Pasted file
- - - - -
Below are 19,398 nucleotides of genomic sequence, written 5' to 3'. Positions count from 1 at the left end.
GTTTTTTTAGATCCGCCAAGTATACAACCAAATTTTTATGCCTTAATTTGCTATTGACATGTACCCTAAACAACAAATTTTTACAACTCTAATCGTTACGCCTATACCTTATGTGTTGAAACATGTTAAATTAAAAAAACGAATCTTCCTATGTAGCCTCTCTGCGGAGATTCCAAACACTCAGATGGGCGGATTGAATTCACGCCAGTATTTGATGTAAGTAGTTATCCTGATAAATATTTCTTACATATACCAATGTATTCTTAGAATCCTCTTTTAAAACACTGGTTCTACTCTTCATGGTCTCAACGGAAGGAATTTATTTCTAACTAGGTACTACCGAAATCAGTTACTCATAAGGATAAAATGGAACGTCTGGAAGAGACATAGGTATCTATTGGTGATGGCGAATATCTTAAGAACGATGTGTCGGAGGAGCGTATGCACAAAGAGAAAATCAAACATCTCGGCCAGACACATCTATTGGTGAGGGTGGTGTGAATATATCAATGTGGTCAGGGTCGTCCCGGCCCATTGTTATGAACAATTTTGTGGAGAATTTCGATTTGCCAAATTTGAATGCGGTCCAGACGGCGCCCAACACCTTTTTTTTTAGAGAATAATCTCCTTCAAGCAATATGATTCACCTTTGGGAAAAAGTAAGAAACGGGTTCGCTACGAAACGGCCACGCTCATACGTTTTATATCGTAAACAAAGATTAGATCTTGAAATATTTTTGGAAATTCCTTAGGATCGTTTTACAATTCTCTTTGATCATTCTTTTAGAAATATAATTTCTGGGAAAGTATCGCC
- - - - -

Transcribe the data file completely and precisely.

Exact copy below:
Below are 19,398 nucleotides of genomic sequence, written 5' to 3'. Positions count from 1 at the left end.
GTTTTTTTAGATCCGCCAAGTATACAACCAAATTTTTATGCCTTAATTTGCTATTGACATGTACCCTAAACAACAAATTTTTACAACTCTAATCGTTACGCCTATACCTTATGTGTTGAAACATGTTAAATTAAAAAAACGAATCTTCCTATGTAGCCTCTCTGCGGAGATTCCAAACACTCAGATGGGCGGATTGAATTCACGCCAGTATTTGATGTAAGTAGTTATCCTGATAAATATTTCTTACATATACCAATGTATTCTTAGAATCCTCTTTTAAAACACTGGTTCTACTCTTCATGGTCTCAACGGAAGGAATTTATTTCTAACTAGGTACTACCGAAATCAGTTACTCATAAGGATAAAATGGAACGTCTGGAAGAGACATAGGTATCTATTGGTGATGGCGAATATCTTAAGAACGATGTGTCGGAGGAGCGTATGCACAAAGAGAAAATCAAACATCTCGGCCAGACACATCTATTGGTGAGGGTGGTGTGAATATATCAATGTGGTCAGGGTCGTCCCGGCCCATTGTTATGAACAATTTTGTGGAGAATTTCGATTTGCCAAATTTGAATGCGGTCCAGACGGCGCCCAACACCTTTTTTTTTAGAGAATAATCTCCTTCAAGCAATATGATTCACCTTTGGGAAAAAGTAAGAAACGGGTTCGCTACGAAACGGCCACGCTCATACGTTTTATATCGTAAACAAAGATTAGATCTTGAAATATTTTTGGAAATTCCTTAGGATCGTTTTACAATTCTCTTTGATCATTCTTTTAGAAATATAATTTCTGGGAAAGTATCGCC